By William Reinsch
Last week I discussed my confusion about the actual state of the U.S. economy. My conclusion was that while it may not be as good as the Democrats say it is, it is almost certainly better than what Donald Trump said it was. Indeed, one of the likely political ironies of the next several years will be that Trump will get the credit for a significant recovery that got underway late in the Obama administration. Bill Clinton benefited from the same thing in 1993, although his policies enhanced and sustained it. Hopefully, that will happen again.
Regardless, it remains clear that some parts of our population continue to fall behind economically. In previous columns I have tried to define this group, or at least that part of it which voted for Trump — often white, often rural, over 35 and under 65, with a high school education or less. Many of them had good jobs in manufacturing which have disappeared as factories have closed or moved. They blame trade for their loss, but that is hardly the whole story.
The irony is that despite these unemployed, there are thousands of good manufacturing jobs going begging. Company after company is telling stories of how difficult it is to find workers, even when they are willing to train them. Last October, there were 322,000 job openings in manufacturing, which is more than three times what were available in the recession year of 2009. One recent example from Reuters:
“After years of running flat out, U.S. Gulf Coast refiners are lining up repairs to plants in 2017 – but facing a severe labor shortage that could delay work, drive up costs and raise accident risks….Refiners are now competing for pipe fitters and ironworkers with a host of billion-dollar energy projects…. “Refiners are going to have trouble finding even the lowest skilled workers, such as scaffold builders, and you can’t do work at a refinery without a scaffold,” [Anthony}Salemme [vice president at IIR] said.
I have previously talked about how well our manufacturing base is doing in terms of its production of actual stuff, although it is doing it with fewer employees. Now it turns out we could be doing it even better if we could find the workers. So, there is an obvious mismatch here — thousands of workers who say they can’t find jobs while there are thousands of good manufacturing jobs available. Why not just put them together?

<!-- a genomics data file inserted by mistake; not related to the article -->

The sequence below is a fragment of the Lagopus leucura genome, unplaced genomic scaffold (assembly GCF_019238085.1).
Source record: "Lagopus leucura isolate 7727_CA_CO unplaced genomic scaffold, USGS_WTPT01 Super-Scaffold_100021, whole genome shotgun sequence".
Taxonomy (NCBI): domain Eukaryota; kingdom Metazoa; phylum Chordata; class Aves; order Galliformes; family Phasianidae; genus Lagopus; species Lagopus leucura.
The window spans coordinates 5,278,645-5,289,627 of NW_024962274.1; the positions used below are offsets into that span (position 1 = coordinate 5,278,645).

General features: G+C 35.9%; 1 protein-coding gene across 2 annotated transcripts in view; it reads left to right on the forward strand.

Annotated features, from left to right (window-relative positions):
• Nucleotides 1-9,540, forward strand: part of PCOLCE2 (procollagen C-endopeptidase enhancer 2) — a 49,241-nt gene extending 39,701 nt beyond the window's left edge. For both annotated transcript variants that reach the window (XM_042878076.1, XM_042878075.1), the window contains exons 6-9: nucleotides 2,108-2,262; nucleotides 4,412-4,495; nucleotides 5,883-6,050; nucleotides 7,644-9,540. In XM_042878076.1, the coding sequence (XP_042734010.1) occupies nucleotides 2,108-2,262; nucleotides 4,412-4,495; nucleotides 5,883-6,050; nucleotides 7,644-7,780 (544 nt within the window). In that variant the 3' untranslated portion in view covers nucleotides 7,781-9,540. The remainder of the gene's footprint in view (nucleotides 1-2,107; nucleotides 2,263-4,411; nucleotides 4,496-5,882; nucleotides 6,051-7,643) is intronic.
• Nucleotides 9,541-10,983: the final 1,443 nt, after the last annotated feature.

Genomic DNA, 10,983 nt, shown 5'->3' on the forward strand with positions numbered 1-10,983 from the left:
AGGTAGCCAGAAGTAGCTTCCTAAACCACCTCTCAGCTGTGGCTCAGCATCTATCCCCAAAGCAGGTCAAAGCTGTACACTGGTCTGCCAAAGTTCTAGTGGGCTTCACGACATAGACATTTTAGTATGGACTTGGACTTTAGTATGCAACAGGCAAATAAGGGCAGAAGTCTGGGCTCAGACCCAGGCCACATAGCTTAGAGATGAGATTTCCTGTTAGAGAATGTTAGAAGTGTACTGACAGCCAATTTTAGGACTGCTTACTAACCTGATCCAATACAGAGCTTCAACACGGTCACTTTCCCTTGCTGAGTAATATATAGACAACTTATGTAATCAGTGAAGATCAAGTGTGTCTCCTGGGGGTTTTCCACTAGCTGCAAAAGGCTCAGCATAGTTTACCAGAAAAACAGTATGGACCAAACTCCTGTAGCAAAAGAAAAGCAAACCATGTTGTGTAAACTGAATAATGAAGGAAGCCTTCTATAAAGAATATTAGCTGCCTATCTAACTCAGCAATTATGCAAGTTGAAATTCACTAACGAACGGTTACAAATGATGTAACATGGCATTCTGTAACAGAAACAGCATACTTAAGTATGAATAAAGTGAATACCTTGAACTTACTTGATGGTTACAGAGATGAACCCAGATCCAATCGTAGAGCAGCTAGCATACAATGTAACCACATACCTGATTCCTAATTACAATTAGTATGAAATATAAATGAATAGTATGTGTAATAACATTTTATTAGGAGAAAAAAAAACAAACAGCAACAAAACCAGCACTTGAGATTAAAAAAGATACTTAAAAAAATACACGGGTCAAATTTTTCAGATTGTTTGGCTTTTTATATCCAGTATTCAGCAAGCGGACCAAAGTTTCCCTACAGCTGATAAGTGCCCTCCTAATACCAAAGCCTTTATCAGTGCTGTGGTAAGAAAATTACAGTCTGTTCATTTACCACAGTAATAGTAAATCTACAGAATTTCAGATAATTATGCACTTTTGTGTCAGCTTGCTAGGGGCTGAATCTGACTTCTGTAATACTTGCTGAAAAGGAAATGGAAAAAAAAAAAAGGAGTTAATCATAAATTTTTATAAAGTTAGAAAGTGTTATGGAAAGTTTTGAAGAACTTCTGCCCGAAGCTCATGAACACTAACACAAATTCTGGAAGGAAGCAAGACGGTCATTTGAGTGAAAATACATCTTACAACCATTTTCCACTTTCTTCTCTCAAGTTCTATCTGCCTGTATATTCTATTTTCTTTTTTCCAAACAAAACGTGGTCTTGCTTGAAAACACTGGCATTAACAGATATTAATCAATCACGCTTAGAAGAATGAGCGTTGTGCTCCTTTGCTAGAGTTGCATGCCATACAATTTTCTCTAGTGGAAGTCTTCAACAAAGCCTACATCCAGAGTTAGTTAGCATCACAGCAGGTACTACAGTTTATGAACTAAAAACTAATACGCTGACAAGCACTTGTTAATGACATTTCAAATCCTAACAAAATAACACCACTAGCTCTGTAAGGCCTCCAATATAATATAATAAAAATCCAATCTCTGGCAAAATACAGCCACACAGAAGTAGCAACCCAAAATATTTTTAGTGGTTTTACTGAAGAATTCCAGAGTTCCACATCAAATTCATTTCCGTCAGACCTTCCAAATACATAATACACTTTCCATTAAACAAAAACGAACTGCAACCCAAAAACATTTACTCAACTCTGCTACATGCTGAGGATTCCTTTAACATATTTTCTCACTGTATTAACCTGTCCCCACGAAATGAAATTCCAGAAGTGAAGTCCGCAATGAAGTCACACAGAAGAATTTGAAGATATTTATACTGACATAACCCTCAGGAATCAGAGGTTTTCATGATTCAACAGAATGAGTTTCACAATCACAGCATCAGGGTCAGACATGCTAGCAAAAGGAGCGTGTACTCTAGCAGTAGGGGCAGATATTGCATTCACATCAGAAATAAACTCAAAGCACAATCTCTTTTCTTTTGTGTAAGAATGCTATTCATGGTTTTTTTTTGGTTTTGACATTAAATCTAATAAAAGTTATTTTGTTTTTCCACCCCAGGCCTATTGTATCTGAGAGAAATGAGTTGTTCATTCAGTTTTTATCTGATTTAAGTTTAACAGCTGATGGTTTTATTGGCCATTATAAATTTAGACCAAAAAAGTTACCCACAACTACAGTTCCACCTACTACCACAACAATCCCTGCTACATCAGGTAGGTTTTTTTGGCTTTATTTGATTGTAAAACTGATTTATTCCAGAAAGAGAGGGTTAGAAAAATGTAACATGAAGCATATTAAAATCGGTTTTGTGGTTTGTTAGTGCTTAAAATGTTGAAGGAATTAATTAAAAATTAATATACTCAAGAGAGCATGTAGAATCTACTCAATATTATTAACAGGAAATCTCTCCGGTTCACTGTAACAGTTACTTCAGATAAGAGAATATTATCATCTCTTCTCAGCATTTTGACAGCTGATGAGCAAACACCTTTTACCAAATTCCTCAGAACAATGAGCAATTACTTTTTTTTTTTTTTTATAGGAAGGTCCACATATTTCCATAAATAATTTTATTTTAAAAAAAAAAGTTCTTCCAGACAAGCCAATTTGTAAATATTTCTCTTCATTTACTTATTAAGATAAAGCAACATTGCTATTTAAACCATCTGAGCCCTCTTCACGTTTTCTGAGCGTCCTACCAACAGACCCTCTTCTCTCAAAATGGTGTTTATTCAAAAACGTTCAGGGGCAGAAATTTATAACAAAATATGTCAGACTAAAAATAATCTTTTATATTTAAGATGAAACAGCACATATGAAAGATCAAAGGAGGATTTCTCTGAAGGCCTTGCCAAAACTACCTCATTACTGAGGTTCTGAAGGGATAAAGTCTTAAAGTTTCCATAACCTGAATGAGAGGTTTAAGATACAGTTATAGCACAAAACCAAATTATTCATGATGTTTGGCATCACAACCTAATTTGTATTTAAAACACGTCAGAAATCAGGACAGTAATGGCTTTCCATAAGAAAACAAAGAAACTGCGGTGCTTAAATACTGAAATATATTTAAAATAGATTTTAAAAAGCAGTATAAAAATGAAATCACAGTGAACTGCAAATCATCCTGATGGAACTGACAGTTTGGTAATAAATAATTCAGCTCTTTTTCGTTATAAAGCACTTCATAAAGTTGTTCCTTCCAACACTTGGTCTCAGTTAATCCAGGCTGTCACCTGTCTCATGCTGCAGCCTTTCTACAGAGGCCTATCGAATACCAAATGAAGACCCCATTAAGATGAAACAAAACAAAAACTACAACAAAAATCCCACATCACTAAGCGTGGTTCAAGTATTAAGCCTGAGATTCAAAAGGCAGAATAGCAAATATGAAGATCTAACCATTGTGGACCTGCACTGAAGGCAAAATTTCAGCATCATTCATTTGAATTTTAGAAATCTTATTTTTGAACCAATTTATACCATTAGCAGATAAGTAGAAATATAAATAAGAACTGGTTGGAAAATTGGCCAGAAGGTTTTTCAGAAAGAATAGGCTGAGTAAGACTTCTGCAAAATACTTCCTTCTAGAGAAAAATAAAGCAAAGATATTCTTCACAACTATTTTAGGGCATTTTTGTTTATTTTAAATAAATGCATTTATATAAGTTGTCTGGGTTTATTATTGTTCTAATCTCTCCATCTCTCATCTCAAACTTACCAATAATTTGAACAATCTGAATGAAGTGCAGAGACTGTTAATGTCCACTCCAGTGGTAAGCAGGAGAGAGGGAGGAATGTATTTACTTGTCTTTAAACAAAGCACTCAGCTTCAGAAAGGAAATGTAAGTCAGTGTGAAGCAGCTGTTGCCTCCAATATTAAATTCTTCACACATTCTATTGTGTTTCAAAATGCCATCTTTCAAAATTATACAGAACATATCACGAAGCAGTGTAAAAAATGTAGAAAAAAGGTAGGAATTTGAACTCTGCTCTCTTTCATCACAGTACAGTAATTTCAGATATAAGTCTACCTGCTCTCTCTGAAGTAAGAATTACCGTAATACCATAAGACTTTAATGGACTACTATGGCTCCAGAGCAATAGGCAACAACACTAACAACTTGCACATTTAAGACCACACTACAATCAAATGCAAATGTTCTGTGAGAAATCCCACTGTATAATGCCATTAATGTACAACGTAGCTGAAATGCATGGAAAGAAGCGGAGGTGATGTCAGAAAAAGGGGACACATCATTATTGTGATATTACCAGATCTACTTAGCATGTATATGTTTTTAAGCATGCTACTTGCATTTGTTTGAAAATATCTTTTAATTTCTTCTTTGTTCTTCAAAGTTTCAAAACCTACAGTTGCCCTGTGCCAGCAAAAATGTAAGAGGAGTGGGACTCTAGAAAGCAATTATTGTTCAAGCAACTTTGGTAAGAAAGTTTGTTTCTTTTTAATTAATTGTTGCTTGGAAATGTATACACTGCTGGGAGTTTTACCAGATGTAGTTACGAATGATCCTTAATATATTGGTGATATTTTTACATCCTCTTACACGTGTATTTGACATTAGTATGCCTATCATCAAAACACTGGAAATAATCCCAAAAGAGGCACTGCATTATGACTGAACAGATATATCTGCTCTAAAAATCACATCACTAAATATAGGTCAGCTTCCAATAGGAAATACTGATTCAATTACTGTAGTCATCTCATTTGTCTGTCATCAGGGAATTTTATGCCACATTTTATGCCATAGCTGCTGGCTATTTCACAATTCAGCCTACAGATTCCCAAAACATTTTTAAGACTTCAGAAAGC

As you no doubt have guessed, it’s not that simple. One size clearly doesn’t fit all. Here are some, but not all, of the reasons.
Mobility: The jobs and the unemployed are not always in the same place. Many of the latter are in small or medium-sized towns in the Rust Belt. Many of the former are nearer large urban centers or are near either coast, which seem to be growing faster than the interior. So why don’t the people move to the jobs, which has been our history? One answer is that more often than you think they can’t afford to because their houses are under water, a consequence of the 2008 financial crisis. Another answer is that they don’t want to because their extended family and support structure is where they are, and they don’t want to abandon that. We seem to have lost the spirit of the frontier that drove much of our history in the 19th and early 20th centuries. The spirit of adventure and unlimited possibilities that has defined us as a people throughout our history has itself become history.
Skills: The new assembly line is different from the old one. Walk into a manufacturing plant today and you will see a lot of industrial robots. The human workers are for the most part not attaching parts or screwing in bolts but are pressing buttons to operate machines or using computers to guide the machines. Those jobs don’t necessarily require a college degree but they do require more than the basic high school education and a skill set that our population of unemployed did not acquire. Can they get it? In many cases, yes, you can teach an old dog new tricks, but the old dog needs to believe in himself and be willing to undergo training, which older workers often find frustrating or not appropriate to their actual needs (I have previously written about how poorly we provide adjustment assistance, and that hasn’t changed).
Personal Responsibility: One issue which sadly keeps coming up is the growing number who cannot pass the drug test that many employers require. Much has been written about the opioid epidemic affecting communities across the country, and I have nothing useful to add to that except to note its economic as well as social cost.
Attitude: There is a growing feeling on the part of millennials entering the job market that manufacturing is not cool. It is perceived variously as hard, dirty, dangerous, repetitive, and boring. The truth is that it can be all — or none — of those things, just like a lot of non-manufacturing jobs. The burden is on companies to sell the advantages of a career in manufacturing and on young workers to look at their prospects realistically and to understand, as the Rolling Stones said, you can’t always get what you want. At the same time, proposals to bring back technical curricula in high schools and to grow apprenticeship programs can do a lot both to sell manufacturing and to prepare millennials for what it offers.
Finally, you may notice something missing — trade policy. We can debate whether or not it causes unemployment (my view is yes, but not as much as some other things like technology), but looking at the above it is hard to argue that changing it solves unemployment. Serious problem? Yes. Hard to solve? Yes. Trade is a scapegoat? Yes!
William Reinsch is a Distinguished Fellow with the Stimson Center, where he works principally with the Center’s Trade21 initiative.